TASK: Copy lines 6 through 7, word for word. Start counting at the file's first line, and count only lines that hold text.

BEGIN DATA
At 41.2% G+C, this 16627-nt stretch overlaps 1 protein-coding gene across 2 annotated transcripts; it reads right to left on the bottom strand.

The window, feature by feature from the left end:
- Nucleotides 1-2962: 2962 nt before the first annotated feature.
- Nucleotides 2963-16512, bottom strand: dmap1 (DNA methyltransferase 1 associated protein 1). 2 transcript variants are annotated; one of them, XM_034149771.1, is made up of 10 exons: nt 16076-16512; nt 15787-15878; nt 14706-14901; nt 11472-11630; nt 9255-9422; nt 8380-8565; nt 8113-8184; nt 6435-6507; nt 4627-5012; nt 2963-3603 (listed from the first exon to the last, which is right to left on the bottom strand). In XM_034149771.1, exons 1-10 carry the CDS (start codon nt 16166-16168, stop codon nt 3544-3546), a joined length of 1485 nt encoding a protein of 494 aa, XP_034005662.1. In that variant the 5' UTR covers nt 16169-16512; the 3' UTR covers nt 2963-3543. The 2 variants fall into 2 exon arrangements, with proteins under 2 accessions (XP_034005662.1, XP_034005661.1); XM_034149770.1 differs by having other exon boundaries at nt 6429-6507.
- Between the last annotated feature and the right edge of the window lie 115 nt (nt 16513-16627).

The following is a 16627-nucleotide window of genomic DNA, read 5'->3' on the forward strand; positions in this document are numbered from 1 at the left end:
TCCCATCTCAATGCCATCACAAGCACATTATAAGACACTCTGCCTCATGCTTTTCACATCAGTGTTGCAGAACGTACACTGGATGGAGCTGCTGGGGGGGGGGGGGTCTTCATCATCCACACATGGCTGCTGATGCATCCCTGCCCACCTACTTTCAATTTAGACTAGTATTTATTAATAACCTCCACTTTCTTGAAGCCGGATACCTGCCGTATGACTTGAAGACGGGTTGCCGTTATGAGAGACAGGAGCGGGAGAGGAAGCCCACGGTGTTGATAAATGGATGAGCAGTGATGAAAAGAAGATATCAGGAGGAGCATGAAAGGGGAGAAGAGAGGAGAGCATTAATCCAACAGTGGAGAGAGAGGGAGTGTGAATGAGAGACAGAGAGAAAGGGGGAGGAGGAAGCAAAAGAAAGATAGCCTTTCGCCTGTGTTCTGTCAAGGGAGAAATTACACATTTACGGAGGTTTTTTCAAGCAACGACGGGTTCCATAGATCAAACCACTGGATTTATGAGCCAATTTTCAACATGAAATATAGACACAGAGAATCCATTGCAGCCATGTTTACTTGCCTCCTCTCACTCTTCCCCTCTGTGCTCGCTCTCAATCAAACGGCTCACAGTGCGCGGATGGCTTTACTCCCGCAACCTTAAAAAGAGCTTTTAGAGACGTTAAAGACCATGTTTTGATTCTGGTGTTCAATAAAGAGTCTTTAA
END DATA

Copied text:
The following is a 16627-nucleotide window of genomic DNA, read 5'->3' on the forward strand; positions in this document are numbered from 1 at the left end:
TCCCATCTCAATGCCATCACAAGCACATTATAAGACACTCTGCCTCATGCTTTTCACATCAGTGTTGCAGAACGTACACTGGATGGAGCTGCTGGGGGGGGGGGGGTCTTCATCATCCACACATGGCTGCTGATGCATCCCTGCCCACCTACTTTCAATTTAGACTAGTATTTATTAATAACCTCCACTTTCTTGAAGCCGGATACCTGCCGTATGACTTGAAGACGGGTTGCCGTTATGAGAGACAGGAGCGGGAGAGGAAGCCCACGGTGTTGATAAATGGATGAGCAGTGATGAAAAGAAGATATCAGGAGGAGCATGAAAGGGGAGAAGAGAGGAGAGCATTAATCCAACAGTGGAGAGAGAGGGAGTGTGAATGAGAGACAGAGAGAAAGGGGGAGGAGGAAGCAAAAGAAAGATAGCCTTTCGCCTGTGTTCTGTCAAGGGAGAAATTACACATTTACGGAGGTTTTTTCAAGCAACGACGGGTTCCATAGATCAAACCACTGGATTTATGAGCCAATTTTCAACATGAAATATAGACACAGAGAATCCATTGCAGCCATGTTTACTTGCCTCCTCTCACTCTTCCCCTCTGTGCTCGCTCTCAATCAAACGGCTCACAGTGCGCGGATGGCTTTACTCCCGCAACCTTAAAAAGAGCTTTTAGAGACGTTAAAGACCATGTTTTGATTCTGGTGTTCAATAAAGAGTCTTTAA